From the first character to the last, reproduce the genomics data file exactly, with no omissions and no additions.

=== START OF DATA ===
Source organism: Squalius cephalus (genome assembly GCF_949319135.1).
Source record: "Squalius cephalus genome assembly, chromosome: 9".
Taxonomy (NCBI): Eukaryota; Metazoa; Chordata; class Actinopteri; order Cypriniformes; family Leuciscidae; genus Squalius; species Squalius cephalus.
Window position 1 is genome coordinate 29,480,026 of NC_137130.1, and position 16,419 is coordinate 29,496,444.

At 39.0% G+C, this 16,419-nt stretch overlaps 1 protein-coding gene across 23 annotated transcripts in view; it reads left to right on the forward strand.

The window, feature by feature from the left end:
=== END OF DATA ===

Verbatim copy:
Source organism: Squalius cephalus (genome assembly GCF_949319135.1).
Source record: "Squalius cephalus genome assembly, chromosome: 9".
Taxonomy (NCBI): Eukaryota; Metazoa; Chordata; class Actinopteri; order Cypriniformes; family Leuciscidae; genus Squalius; species Squalius cephalus.
Window position 1 is genome coordinate 29,480,026 of NC_137130.1, and position 16,419 is coordinate 29,496,444.

At 39.0% G+C, this 16,419-nt stretch overlaps 1 protein-coding gene across 23 annotated transcripts in view; it reads left to right on the forward strand.

The window, feature by feature from the left end: